Summer Fellowship

The 2018 Summer Fellowship will begin accepting applications November 1, 2017.
College students and recent college graduates are welcome to apply.
All accepted students will receive complimentary housing and a stipend of $3000.

Hudson Institute Political Studies offers a fellowship in political theory and practice to outstanding undergraduates that will broaden and deepen their understanding of public policy and American political principles. It combines the rigorous study of politics and political thought in a seminar setting, with policy workshops led by think tank scholars and experienced government officials, and also a distinguished speaker series of exemplary figures from public life. Below you can see the syllabus of our 2017 Summer Fellowship.

2017 Seminars

Meeting weekday mornings from 9 am – 12 pm

These rigorous seminars led by master teachers on week-long topics in political theory and public policy form the core of the program. Following careful reading of classic texts in political thought and policy analyses on selected topics, students engage in serious discussions every weekday morning for three hours.

 

Political Foundings with Timothy W. Burns

Jun 19 - Jun 23 at Georgetown University

Political philosophy is, fundamentally, a discussion about the best regime. Therefore we begin with an investigation into political foundings. We read two dramatically different texts —one that takes as its bearing man’s inclination to act malevolently, and another that attempts to found a city in a quest to understand justice. Reading The Prince, we inquire into Machiavelli’s innovations, and ask if his political science looks similar to our own. We also begin Plato’s Republic, which we will read throughout the program, to see  what is needed to form a just city.

The American Founding with James W. Ceaser

Jun 26 - Jul 02 at Georgetown University

Having discussed political foundings broadly in the first week’s seminar, we turn to a particular founding. We read America’s key founding documents, and consider—in comparison with Machiavelli’s teachings and Socratic philosophy—the political justifications made by the Founders of the regime that promises life, liberty, and the pursuit of happiness. We examine whether the American regime at its founding was informed by an understanding of justice, both for individuals and the political community, or whether the Founders were more concerned with uniting a multiplicity of “particular interests” into a stable and strong country.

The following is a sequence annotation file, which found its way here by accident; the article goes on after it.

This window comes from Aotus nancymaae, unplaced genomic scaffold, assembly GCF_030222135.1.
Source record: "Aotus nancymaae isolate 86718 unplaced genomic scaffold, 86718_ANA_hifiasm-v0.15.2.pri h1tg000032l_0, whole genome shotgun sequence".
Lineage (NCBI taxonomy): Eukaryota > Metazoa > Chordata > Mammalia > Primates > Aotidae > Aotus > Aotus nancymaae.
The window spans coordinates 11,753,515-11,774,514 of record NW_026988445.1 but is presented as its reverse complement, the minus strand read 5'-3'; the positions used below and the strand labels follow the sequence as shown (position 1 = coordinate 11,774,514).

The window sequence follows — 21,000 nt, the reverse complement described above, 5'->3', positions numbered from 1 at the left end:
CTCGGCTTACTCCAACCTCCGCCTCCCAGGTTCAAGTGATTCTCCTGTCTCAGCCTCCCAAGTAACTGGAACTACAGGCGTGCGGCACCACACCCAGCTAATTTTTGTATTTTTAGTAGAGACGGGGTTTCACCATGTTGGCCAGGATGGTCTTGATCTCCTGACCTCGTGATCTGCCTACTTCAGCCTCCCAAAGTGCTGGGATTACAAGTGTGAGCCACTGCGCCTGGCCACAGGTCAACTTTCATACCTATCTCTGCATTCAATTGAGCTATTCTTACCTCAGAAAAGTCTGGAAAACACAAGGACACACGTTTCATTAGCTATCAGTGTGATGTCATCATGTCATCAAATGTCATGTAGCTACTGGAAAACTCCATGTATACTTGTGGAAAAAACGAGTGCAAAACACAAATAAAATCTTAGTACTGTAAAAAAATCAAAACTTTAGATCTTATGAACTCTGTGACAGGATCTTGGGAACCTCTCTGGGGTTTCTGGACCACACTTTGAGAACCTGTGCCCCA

The Ideal Republic with Bryan Garsten

Jul 03 - Jul 07 at Georgetown University

We return to Plato’s Republic, an assessment of the American regime in hand, for a fuller evaluation of theoretical justice, as Socrates brings it to life. We look at this city’s founding, taking note of how the city is constituted, who populates it, and for what purpose it exists. Discussion focuses on whether the just city is in fact just, and whether such a city requires just citizens, or even allows them to be just. We further assess whether these citizens are actually happy, a topic not at all unimportant for the regime that gives the people a say in its governance.

The American Refounding with Robert K. Faulkner

Jul 10 - Jul 14 at Georgetown University

Machiavelli proposed the necessity of re-founding political regimes—as a means of putting off the inevitable death which comes to all things. We examine America’s near death—the nation “conceived in liberty, and dedicated to the proposition that all men are created equal,” but crippled by the original sin of slavery, which precipitated a great Civil War. We look closely at the leadership of Abraham Lincoln and inquire into the re-founding of America achieved through Emancipation—was it even a re-founding or instead a second American Revolution? Did Lincoln achieve the full promise of America’s founding ideals?

 

American Public Policy with Yuval Levin and Michael Doran

Jul 17 - Jul 21 at Georgetown University

We examine both  American domestic and foreign policy with a view to discussing America’s most pressing problems.

Our domestic policy section looks at democratic capitalism, with a view to understanding its theoretical underpinnings and its current effects of the economy and culture of the United States.